With regard to the question of respect, Chambers makes two claims (see Chambers 2008, 198-200). First, respecting an individual’s choice is sometimes incompatible with respecting the individual, and may therefore require us not comply with her decision. Second, in the case at hand, prohibition is the best way to respect the individual, whereas submitting to the individual’s will is disrespectful. I agree with the first claim, but disagree with the second.

To begin with, I suppose that a society which creates individuals who are (often rightly) convinced that they cannot attain certain social positions, or be considered attractive, successful, or worthy of respect, unless they undergo harmful and unnecessary operations, has failed to respect them in many ways. However, individuals who are willing to undergo the operation in this social context are likely to consider their choice as empowering, as a way to gain authority over the situation and change their lot. As a result, prohibition will not only seem like a disturbingly inconsistent measure to those who are affected by it – from their perspective, the same society that led them to believe that a painful and unnecessary operation is the only way to achieve a deeply held desire is now prohibiting them from acting accordingly. Preventing individuals from undertaking the surgery will also effectively deprive them of an option to exercise control over their lives in unfavourable circumstances, without providing any viable alternative.

Hence, I suggest that creating or maintaining the circumstances which make women believe that cosmetic surgery is a reasonable option is extremely disrespectful, yet preventing them from acting on that desire is not a good way to restore respect, and even more likely to achieve the opposite.

 5          Conclusion and outline of an alternative proposal

My analysis shows that Chambers’ proposal can promote gender equality and prevent harm for future women only at significant costs of women today. It impairs their autonomy, inflicts unjust costs on them, and fails to respect them as individuals. These results suggest that, instead of hindering individuals from harming themselves, we need to address the circumstances that make them willing to harm themselves in the first place.

A combination of different measures seems to provide the best way to achieve this. The first set of measures includes legal regulations which make it harder to promote these norms or to make certain benefits conditional on compliance with them, and, most importantly, public education campaigns about the norms’ harmfulness and relation to a background culture of gender inequality. As outlined at the beginning, these measures aim to change the social incentive structure without interfering with women’s choices. They therefore promote gender equality and the prevention of harm for future generations of women without any of the negative side effects of prohibition. Since the measures are state funded, the costs will be borne collectively instead of pressing the shoulders of those who are already disadvantaged. Moreover, by addressing the background culture, they challenge not only the symptoms but also the causes of harmful and unequal social norms, and are therefore likely to promote gender equality more efficiently.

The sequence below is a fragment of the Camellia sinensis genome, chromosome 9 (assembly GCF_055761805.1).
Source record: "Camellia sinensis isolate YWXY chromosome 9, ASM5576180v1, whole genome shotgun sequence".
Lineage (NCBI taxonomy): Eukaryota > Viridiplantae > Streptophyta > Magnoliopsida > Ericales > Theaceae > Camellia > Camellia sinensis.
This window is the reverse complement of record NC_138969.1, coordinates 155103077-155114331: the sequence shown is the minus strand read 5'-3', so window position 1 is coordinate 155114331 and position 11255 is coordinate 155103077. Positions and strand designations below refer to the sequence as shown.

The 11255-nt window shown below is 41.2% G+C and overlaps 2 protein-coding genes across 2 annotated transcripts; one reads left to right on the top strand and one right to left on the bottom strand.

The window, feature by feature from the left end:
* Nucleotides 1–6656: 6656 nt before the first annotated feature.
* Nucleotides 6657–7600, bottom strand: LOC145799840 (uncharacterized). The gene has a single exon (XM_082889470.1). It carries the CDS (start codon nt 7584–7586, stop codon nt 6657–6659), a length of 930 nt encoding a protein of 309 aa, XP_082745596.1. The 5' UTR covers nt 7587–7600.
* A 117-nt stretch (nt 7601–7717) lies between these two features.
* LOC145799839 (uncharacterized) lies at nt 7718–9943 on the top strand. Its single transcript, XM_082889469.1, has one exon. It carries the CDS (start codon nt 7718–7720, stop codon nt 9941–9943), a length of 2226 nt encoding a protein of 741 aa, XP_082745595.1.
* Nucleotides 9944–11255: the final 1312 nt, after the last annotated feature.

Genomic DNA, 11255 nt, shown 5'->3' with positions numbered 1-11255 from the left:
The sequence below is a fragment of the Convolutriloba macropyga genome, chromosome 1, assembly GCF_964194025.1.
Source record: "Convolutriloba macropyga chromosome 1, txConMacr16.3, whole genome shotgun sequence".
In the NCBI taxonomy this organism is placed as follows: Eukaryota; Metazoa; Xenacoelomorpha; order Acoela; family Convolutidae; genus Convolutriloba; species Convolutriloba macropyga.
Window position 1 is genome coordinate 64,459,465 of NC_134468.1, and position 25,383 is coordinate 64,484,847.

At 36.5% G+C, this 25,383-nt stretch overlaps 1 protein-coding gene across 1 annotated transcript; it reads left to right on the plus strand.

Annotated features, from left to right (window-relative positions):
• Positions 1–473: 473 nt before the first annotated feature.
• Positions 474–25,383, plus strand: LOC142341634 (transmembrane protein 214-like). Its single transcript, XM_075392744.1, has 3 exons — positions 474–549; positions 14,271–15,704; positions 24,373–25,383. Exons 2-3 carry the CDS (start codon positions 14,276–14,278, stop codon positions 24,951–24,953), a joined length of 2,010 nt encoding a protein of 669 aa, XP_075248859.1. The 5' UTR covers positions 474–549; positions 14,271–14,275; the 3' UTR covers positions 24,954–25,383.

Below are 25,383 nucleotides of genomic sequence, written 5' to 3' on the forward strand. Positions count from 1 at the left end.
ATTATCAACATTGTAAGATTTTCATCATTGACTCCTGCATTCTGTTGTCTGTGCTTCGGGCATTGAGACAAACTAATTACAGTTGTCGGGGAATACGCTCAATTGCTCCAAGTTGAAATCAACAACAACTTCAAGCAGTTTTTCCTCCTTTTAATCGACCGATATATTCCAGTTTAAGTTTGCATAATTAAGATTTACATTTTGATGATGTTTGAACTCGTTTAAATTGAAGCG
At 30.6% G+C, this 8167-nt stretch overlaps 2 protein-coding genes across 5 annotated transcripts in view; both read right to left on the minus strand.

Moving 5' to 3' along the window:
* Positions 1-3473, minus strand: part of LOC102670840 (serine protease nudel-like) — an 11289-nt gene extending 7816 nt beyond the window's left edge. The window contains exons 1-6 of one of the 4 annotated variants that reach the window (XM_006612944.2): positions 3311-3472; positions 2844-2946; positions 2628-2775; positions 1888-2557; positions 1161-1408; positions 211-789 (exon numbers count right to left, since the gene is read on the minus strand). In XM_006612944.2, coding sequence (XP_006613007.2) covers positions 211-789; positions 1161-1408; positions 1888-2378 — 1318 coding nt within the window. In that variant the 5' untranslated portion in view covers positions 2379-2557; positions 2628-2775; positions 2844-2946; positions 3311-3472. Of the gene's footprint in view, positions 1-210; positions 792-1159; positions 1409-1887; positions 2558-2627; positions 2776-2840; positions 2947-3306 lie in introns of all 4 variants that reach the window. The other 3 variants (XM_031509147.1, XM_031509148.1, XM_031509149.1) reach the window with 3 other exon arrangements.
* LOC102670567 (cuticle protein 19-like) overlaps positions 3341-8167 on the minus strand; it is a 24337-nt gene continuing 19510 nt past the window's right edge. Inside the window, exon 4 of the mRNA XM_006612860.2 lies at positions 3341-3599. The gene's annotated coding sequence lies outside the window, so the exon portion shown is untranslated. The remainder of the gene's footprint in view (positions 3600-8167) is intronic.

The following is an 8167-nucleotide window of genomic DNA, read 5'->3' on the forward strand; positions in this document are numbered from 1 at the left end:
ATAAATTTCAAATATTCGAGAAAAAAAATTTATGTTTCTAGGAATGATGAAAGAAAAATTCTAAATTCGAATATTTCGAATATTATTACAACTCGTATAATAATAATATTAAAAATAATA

However, if we compare these initiatives to Chambers’ proposal, something seems to be missed out. While the campaigns and laws are changing harmful norms in the long run, women continue to undertake unnecessary, painful, and risky surgery, and therefore continue to pay a price for a socially regulated benefit that they should not be required to pay. Chambers could object that in my proposal’s transition period, too, women suffer substantial harm and injustice that should not be neglected. I agree with Chambers that this ongoing harm and injustice needs to be accounted for, but suggest doing so in a way that respects women’s choices in either case. Hence, individuals who decide not to comply with the norm, and are therefore deprived of the benefit that other individuals are granted ‘for free,’ need to be compensated for the forgone benefit. Individuals who choose to comply, and therefore pay the price of undergoing a painful and risky operation, are entitled to a fully subsidised treatment as well as compensation for the immediate and long-term harms they may suffer due to the operation.


Reference: Chambers, Clare (2008): Sex, culture, and justice. The limits of choice. University Park: Pennsylvania State University Press.